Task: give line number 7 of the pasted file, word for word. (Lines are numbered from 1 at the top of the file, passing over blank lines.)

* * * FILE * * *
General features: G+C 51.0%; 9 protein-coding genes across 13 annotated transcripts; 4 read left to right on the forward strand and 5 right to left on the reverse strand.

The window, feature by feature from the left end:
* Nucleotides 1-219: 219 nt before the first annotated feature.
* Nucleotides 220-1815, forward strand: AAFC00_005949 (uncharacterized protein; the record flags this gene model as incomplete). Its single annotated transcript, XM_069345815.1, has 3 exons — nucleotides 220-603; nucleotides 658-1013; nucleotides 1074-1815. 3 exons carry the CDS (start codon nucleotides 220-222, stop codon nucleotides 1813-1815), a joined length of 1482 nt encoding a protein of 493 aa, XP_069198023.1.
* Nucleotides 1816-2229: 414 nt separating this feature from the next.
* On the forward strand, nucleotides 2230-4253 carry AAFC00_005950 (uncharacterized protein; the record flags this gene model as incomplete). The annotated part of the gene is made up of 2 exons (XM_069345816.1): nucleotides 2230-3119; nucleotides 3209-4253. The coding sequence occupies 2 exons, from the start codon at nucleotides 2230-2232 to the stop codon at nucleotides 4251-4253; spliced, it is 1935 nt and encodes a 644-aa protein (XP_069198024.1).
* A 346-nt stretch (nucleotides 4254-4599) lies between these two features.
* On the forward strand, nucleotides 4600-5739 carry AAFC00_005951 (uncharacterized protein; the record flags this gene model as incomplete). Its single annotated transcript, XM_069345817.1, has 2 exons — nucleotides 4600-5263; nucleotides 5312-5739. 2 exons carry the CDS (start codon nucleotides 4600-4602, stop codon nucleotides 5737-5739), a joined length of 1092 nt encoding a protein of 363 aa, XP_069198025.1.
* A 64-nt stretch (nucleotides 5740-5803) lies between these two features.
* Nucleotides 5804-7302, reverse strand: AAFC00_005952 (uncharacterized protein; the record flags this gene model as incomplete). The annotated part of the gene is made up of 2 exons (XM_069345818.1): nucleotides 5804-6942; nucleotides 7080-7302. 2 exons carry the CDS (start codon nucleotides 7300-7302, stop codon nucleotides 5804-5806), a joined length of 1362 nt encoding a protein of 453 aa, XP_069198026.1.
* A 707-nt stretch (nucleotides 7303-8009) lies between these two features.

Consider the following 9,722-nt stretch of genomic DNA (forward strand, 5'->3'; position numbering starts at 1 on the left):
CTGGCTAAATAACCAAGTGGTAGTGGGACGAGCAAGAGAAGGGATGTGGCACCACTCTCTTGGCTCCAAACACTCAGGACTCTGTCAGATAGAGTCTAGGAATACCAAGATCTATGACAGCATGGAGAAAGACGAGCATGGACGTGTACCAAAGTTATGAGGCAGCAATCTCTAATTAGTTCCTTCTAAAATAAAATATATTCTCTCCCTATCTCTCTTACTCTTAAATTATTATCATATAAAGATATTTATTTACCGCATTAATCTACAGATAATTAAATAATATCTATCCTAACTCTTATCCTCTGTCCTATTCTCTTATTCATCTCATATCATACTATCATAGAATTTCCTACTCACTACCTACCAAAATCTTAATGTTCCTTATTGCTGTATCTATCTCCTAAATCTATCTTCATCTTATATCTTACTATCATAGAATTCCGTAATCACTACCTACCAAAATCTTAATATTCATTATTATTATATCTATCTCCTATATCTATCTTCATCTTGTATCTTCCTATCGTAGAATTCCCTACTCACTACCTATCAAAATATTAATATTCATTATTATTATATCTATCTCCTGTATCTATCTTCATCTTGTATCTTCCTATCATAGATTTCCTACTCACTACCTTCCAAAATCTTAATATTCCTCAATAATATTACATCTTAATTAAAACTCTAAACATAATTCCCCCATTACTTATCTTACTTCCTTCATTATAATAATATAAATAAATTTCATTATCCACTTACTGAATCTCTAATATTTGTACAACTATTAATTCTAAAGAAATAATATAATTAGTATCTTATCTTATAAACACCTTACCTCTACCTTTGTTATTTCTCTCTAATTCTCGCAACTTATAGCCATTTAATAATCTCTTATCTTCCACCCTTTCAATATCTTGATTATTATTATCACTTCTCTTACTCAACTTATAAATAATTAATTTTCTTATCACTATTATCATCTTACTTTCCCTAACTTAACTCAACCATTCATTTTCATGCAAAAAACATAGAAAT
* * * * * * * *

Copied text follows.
* A 346-nt stretch (nucleotides 4254-4599) lies between these two features.